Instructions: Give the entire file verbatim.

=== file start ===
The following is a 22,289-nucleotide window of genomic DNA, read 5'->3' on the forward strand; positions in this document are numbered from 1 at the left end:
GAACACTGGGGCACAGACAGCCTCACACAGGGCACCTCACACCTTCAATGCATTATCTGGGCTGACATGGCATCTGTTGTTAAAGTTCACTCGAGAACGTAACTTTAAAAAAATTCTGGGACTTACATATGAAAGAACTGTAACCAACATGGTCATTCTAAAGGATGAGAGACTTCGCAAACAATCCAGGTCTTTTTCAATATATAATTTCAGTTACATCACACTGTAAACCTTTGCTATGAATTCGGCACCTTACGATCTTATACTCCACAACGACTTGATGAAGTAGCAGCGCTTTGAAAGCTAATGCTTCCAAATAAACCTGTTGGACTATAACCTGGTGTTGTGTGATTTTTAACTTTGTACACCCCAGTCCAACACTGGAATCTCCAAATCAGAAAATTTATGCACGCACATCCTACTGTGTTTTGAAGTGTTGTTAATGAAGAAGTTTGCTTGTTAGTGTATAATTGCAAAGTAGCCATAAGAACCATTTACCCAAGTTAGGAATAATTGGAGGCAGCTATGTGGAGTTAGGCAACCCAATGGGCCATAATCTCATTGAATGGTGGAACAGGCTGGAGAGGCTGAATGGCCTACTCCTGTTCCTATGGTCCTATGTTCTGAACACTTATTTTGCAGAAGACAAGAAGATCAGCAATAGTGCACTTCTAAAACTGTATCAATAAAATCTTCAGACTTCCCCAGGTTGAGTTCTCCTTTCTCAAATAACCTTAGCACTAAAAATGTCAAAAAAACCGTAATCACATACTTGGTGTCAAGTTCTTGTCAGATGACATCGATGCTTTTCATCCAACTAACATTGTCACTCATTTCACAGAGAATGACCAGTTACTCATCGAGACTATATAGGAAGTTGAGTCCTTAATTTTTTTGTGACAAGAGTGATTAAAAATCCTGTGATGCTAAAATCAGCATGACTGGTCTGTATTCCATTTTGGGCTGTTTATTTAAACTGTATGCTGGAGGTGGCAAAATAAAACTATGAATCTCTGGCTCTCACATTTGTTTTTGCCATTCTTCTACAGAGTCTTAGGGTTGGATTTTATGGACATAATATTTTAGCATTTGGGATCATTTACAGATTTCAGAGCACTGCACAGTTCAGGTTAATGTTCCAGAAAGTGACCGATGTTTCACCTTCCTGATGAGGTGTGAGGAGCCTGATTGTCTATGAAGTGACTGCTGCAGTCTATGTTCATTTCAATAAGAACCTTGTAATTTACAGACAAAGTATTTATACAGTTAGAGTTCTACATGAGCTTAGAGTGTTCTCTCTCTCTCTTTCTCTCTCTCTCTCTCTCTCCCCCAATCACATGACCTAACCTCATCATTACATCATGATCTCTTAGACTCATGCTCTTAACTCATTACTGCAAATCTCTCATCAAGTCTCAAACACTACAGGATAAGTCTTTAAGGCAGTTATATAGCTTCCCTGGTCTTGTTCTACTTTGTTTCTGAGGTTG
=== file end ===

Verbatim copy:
The following is a 22,289-nucleotide window of genomic DNA, read 5'->3' on the forward strand; positions in this document are numbered from 1 at the left end:
GAACACTGGGGCACAGACAGCCTCACACAGGGCACCTCACACCTTCAATGCATTATCTGGGCTGACATGGCATCTGTTGTTAAAGTTCACTCGAGAACGTAACTTTAAAAAAATTCTGGGACTTACATATGAAAGAACTGTAACCAACATGGTCATTCTAAAGGATGAGAGACTTCGCAAACAATCCAGGTCTTTTTCAATATATAATTTCAGTTACATCACACTGTAAACCTTTGCTATGAATTCGGCACCTTACGATCTTATACTCCACAACGACTTGATGAAGTAGCAGCGCTTTGAAAGCTAATGCTTCCAAATAAACCTGTTGGACTATAACCTGGTGTTGTGTGATTTTTAACTTTGTACACCCCAGTCCAACACTGGAATCTCCAAATCAGAAAATTTATGCACGCACATCCTACTGTGTTTTGAAGTGTTGTTAATGAAGAAGTTTGCTTGTTAGTGTATAATTGCAAAGTAGCCATAAGAACCATTTACCCAAGTTAGGAATAATTGGAGGCAGCTATGTGGAGTTAGGCAACCCAATGGGCCATAATCTCATTGAATGGTGGAACAGGCTGGAGAGGCTGAATGGCCTACTCCTGTTCCTATGGTCCTATGTTCTGAACACTTATTTTGCAGAAGACAAGAAGATCAGCAATAGTGCACTTCTAAAACTGTATCAATAAAATCTTCAGACTTCCCCAGGTTGAGTTCTCCTTTCTCAAATAACCTTAGCACTAAAAATGTCAAAAAAACCGTAATCACATACTTGGTGTCAAGTTCTTGTCAGATGACATCGATGCTTTTCATCCAACTAACATTGTCACTCATTTCACAGAGAATGACCAGTTACTCATCGAGACTATATAGGAAGTTGAGTCCTTAATTTTTTTGTGACAAGAGTGATTAAAAATCCTGTGATGCTAAAATCAGCATGACTGGTCTGTATTCCATTTTGGGCTGTTTATTTAAACTGTATGCTGGAGGTGGCAAAATAAAACTATGAATCTCTGGCTCTCACATTTGTTTTTGCCATTCTTCTACAGAGTCTTAGGGTTGGATTTTATGGACATAATATTTTAGCATTTGGGATCATTTACAGATTTCAGAGCACTGCACAGTTCAGGTTAATGTTCCAGAAAGTGACCGATGTTTCACCTTCCTGATGAGGTGTGAGGAGCCTGATTGTCTATGAAGTGACTGCTGCAGTCTATGTTCATTTCAATAAGAACCTTGTAATTTACAGACAAAGTATTTATACAGTTAGAGTTCTACATGAGCTTAGAGTGTTCTCTCTCTCTCTTTCTCTCTCTCTCTCTCTCTCCCCCAATCACATGACCTAACCTCATCATTACATCATGATCTCTTAGACTCATGCTCTTAACTCATTACTGCAAATCTCTCATCAAGTCTCAAACACTACAGGATAAGTCTTTAAGGCAGTTATATAGCTTCCCTGGTCTTGTTCTACTTTGTTTCTGAGGTTG